On Sunday, Kennedy Space Center launched a SpaceX cargo of ants, avocados, and a human-sized robotic arm. The shipment, which is expected to arrive on Monday, will be the company's 23rd for NASA in just over a decade.
NASA's Kennedy Space Center launched a refurbished Falcon rocket into the early morning sky. After lifting the Dragon spacecraft, the first-stage rocket landed upright on SpaceX's newest ocean platform, "A Shortfall of Gravitas," after lifting the Dragon spacecraft. Elon Musk, the founder of SpaceX, has named the booster-recovery boats after the late science fiction writer Iain Banks and his Culture trilogy.
Dragon Carrying Supply
The Dragon is carrying more than 4,800 pounds (2,170 kilograms) of supplies and experiments, as well as fresh food for the space station's seven astronauts, including avocados, lemons, and even ice cream.
Scientists from the University of Wisconsin-Madison are flying up seeds from mouse-ear cress, a tiny flowering weed used in genetic studies, while Girl Scouts are sending up ants, brine shrimp, and plants as test subjects. Weightlessness will also be applied to concrete, solar cells, and other materials.
Robotic Arm Sent to Space
Meanwhile, an experimental robotic arm developed by a Japanese start-up firm will attempt to screw objects together in orbit and do other tedious tasks typically performed by astronauts. The initial experiments will take place within the space station. According to Toyotaka Kozuki, chief technology officer of Gitai Inc., future generations of the company's robot will go into space to perform satellite and other maintenance operations.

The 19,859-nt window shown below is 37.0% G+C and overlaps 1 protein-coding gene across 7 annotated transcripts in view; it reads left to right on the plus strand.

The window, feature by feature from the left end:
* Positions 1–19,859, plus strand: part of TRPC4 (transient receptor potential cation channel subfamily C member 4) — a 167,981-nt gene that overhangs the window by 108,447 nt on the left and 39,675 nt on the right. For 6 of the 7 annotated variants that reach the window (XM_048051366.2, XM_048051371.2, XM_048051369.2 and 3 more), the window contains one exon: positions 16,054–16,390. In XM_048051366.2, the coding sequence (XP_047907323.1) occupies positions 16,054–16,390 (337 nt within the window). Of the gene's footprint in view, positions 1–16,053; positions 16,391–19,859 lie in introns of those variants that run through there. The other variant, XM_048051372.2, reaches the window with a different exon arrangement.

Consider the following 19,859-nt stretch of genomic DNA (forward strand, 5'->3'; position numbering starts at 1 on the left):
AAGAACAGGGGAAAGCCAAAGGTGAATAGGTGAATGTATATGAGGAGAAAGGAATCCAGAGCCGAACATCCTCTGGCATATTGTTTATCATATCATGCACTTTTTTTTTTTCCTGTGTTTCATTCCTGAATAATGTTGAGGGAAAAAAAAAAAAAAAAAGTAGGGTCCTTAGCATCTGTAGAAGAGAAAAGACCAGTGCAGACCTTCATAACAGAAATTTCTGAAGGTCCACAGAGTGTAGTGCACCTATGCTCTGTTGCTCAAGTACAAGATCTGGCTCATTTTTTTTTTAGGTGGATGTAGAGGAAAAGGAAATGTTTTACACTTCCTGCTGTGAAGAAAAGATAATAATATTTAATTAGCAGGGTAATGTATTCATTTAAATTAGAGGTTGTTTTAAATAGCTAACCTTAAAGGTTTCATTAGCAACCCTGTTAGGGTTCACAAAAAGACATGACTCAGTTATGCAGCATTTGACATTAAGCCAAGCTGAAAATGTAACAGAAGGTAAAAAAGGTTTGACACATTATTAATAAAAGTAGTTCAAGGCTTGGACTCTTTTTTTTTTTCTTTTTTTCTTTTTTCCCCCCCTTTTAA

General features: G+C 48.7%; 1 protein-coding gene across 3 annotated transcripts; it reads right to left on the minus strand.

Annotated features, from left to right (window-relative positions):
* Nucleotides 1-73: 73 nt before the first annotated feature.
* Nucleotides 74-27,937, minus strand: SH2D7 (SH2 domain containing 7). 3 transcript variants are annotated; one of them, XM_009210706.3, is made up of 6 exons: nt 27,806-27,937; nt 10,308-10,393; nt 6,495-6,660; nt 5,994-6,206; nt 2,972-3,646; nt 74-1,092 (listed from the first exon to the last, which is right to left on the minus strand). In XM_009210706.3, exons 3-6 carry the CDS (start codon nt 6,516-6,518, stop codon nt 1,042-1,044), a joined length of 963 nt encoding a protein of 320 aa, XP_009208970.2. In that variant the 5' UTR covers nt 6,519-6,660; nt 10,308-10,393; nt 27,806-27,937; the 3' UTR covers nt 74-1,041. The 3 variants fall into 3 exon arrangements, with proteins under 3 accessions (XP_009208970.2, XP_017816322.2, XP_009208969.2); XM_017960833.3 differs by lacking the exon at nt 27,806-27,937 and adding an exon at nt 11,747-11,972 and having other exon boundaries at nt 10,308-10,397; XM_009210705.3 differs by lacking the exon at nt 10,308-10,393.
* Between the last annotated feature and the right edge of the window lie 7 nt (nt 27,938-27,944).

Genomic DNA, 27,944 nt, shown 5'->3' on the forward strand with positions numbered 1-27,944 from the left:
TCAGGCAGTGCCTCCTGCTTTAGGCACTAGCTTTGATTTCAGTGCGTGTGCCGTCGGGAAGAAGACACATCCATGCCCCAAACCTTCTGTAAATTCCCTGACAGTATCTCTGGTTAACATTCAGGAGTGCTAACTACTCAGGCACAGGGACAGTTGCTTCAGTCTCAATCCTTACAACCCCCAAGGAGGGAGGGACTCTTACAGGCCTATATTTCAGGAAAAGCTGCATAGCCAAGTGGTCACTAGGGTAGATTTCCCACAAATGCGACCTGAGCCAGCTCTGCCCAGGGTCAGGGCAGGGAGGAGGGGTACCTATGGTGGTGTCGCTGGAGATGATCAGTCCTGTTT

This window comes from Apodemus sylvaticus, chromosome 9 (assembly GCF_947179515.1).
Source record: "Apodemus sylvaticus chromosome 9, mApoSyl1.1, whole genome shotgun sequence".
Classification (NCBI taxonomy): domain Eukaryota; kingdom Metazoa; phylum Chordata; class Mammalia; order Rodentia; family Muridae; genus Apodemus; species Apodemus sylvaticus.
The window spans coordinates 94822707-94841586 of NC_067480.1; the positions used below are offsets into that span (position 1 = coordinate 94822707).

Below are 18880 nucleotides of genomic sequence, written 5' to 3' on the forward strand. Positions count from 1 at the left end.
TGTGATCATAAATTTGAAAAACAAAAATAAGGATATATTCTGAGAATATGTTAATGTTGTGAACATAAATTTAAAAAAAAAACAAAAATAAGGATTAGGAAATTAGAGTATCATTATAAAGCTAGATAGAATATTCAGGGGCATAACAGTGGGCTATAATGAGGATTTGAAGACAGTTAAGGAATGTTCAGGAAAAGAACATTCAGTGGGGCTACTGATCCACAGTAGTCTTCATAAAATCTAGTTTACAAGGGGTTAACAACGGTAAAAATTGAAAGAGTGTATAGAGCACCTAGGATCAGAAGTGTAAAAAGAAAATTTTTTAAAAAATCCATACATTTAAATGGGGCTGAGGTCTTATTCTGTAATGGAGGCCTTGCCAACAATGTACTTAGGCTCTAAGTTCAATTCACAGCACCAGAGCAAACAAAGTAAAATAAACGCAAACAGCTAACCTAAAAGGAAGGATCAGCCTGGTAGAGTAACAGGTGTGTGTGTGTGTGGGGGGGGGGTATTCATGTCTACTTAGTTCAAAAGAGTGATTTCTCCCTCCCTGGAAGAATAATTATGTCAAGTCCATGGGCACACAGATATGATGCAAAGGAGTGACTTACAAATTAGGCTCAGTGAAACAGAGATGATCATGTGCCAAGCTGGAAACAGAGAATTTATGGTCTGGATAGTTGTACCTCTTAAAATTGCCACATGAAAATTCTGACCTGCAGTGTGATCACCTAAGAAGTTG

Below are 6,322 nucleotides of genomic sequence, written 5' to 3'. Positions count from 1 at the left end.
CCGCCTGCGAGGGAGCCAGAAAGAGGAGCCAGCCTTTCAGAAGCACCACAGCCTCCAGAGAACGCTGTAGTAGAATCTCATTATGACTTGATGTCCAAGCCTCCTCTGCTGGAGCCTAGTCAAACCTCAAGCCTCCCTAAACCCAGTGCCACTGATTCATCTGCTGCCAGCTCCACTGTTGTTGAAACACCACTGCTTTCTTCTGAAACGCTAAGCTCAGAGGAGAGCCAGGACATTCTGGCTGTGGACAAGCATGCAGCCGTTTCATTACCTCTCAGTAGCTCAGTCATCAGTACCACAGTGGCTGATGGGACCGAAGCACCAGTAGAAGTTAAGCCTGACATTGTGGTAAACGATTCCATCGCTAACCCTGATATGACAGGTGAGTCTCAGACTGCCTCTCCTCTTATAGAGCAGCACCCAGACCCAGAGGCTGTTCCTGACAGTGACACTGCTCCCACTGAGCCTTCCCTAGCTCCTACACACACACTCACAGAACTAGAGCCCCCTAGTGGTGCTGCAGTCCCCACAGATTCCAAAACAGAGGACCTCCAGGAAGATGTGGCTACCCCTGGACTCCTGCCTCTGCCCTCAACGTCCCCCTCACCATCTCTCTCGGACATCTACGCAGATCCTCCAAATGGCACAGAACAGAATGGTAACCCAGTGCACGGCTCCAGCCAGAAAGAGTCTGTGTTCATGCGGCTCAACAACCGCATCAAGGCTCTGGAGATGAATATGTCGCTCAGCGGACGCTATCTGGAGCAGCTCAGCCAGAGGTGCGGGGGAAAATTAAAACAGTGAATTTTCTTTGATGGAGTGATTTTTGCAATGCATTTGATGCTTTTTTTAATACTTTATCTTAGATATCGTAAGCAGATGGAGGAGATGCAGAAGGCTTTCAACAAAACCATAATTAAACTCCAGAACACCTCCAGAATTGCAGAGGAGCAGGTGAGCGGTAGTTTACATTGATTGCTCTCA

He said that a squad of these arms might assist in constructing lunar outposts and the mining of the moon for valuable minerals as early as 2025.
Because of delays caused by COVID-19, SpaceX had to abandon several tests. It was the second attempt after the first was thwarted by bad weather on Saturday.
After the space shuttle program ended in 2011, NASA turned to SpaceX and other American firms to carry supplies and personnel to the space station.
Golden Age of the ISS
The International Space Station has reached its "Golden Age" after 20 years of continuous residence and is bustling with activity, mainly due to the resumption of US rocket launches via commercial partner SpaceX.
However, although this emblem of post-Cold War collaboration has a bright future, NASA plans to disengage by the end of the decade, creating a void that the private sector and China want to fill.
At a recent news conference, NASA's human spaceflight program manager Kathy Lueders remarked, "This space station has become the spaceport we wanted it to be."
The United States, Russia, Europe, Japan, and Canada pledged to keep the ISS operational until 2024.
"We have certified ISS to fly till the end of 2028 from a technical perspective," NASA said in a statement to AFP. "Moreover, our study found no difficulties that would prevent us from expanding beyond 2028 if necessary."
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